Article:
James McDonald is back in the zone. Part of that chest beating he gave himself as he, standing bolt upright in the saddle, and Astern flashed over the line to win Saturday's A$1 million Golden Rose at Rosehill had many elements.
Yes, one was for winning Australia's first million-dollar race for the season. Another, doing it for his boss Sheikh Mohammed. Yet another - and perhaps the most important - was that it was for himself.
Here we had a tiny kid off a Cambridge farm, who, from day one just a decade back when showing us he was the new, you beaut good thing, looked impervious to the monumental pressures of racing at the sharp end.
What has probably not been properly acknowledged is the enormity of McDonald, at such a young age, landing one of the most precious riding contracts on the planet - Sheikh Mohammed's No 1 Southern Hemisphere jockey.
However, with that comes monumental responsibility and pressure. Even if the Sheikh has a few thousand oil wells back in Dubai and horse racing is his abiding passion, you cannot put together a 500-horse operation worldwide without expectations of winning the big ones. He has already spent a fortune trying to win a Melbourne Cup, a couple of seconds the best so far.
Maybe McDonald is not quite so bulletproof in the pressure stakes. He admitted yesterday he was not enjoying his riding back this autumn and early winter. The juices were drying up just before he went on his annual two-month working holiday in Europe.
"I was unhappy because I wasn't meeting my own goals, so getting over to Europe came at the right time. I needed to get away and it has really helped me."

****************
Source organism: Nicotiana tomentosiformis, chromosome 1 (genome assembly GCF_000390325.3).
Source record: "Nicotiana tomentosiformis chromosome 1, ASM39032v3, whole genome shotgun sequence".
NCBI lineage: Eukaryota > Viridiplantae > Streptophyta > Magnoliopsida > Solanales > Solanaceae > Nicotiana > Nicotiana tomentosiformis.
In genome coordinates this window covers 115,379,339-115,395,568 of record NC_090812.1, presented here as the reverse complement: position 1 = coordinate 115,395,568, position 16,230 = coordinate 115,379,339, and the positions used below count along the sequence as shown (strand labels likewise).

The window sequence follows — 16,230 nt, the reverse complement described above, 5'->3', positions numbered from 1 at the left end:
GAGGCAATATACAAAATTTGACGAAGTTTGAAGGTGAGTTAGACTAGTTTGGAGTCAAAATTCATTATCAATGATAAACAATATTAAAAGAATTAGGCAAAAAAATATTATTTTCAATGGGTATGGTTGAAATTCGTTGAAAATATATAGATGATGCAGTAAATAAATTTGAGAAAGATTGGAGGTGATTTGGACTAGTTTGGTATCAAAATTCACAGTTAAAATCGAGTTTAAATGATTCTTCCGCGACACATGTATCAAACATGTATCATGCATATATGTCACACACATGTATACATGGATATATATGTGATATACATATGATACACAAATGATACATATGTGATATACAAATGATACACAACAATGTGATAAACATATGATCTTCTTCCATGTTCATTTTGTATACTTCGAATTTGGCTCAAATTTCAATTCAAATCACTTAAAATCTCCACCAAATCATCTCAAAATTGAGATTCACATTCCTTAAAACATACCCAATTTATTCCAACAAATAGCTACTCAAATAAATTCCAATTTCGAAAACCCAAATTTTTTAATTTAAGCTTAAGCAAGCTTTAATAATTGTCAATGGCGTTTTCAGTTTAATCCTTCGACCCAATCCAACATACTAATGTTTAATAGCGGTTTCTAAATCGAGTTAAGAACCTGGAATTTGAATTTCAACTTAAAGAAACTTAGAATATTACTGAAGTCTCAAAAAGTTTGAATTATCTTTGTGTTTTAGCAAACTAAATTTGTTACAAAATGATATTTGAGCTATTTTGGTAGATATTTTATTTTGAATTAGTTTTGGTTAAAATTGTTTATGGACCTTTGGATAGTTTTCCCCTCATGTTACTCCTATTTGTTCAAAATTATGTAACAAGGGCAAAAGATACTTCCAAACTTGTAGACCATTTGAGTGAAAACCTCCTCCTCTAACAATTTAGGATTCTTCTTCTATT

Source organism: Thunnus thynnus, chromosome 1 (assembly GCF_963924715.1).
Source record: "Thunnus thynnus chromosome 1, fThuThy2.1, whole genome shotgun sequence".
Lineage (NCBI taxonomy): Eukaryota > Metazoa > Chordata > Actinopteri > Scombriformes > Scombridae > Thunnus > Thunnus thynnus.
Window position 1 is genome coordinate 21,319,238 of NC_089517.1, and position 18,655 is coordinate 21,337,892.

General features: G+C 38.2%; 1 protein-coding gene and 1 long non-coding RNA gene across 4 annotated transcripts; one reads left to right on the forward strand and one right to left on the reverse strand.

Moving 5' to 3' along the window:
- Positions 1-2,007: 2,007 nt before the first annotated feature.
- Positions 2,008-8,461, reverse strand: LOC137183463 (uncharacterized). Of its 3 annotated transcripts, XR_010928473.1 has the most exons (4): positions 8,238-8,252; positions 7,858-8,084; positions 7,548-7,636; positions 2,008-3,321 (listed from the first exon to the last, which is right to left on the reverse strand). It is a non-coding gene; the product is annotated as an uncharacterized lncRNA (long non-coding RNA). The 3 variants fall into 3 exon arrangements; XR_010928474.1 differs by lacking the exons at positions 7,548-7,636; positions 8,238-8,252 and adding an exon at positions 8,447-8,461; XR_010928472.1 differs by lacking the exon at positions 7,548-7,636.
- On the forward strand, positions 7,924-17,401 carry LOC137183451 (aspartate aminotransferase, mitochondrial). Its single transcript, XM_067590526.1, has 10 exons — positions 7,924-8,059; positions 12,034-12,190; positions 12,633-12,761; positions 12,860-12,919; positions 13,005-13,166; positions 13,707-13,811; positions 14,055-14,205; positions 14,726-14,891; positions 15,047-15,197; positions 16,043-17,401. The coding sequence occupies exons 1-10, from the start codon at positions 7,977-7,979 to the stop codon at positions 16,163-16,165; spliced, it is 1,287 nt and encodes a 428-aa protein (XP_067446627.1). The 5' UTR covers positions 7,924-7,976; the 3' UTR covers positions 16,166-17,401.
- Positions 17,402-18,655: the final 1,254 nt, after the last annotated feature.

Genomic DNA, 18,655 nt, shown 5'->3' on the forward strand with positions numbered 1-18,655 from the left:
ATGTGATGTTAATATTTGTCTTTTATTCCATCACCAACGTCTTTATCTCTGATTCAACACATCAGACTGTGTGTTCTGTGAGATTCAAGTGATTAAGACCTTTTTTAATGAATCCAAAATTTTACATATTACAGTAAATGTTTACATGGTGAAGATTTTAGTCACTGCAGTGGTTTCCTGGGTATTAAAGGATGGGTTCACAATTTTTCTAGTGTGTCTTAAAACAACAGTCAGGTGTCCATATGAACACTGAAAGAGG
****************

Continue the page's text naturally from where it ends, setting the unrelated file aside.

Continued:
McDonald describes Australian racing at the top end as "a fishbowl".
"If you live in that environment, you get caught up in it. You have to from time to time get away from it."
He rode 19 winners in Europe, but the real pleasure came from the simple change of scenery.
The spark is back. "I haven't felt like this for a while. It is just good to be going to the races."
This is a game in which you never stop learning and McDonald says he is grateful for the experience in riding out mornings for trainers of class like Sir Michael Stoute and John Gosden. It taught him, he says, the importance of keeping your horse relaxed.
"Here in Australia you travel only a couple of hundred metres to the start, but in England it can be a mile away, so you have to keep your horses as relaxed as possible to avoid running your race before going into the barriers.
"It's an important lesson."
Watch the vision of Saturday's Golden Rose and you can almost hear the sigh of relief McDonald let go as he crossed the finish.
"I'm relaxed and fresh and back in a good frame of mind."
Yes, winning million dollar races can do that for you. But McDonald admits the Melbourne Cup is at the top of every jockeys' mountain.
Million dollar grin
• James McDonald gets his spring campaign off on right foot by winning Rosehill feature.
• He feels reinvigorated after riding in England for a couple of months.
• Now he is hoping for a good mount in race very hoop wants on the CV: the Melbourne Cup.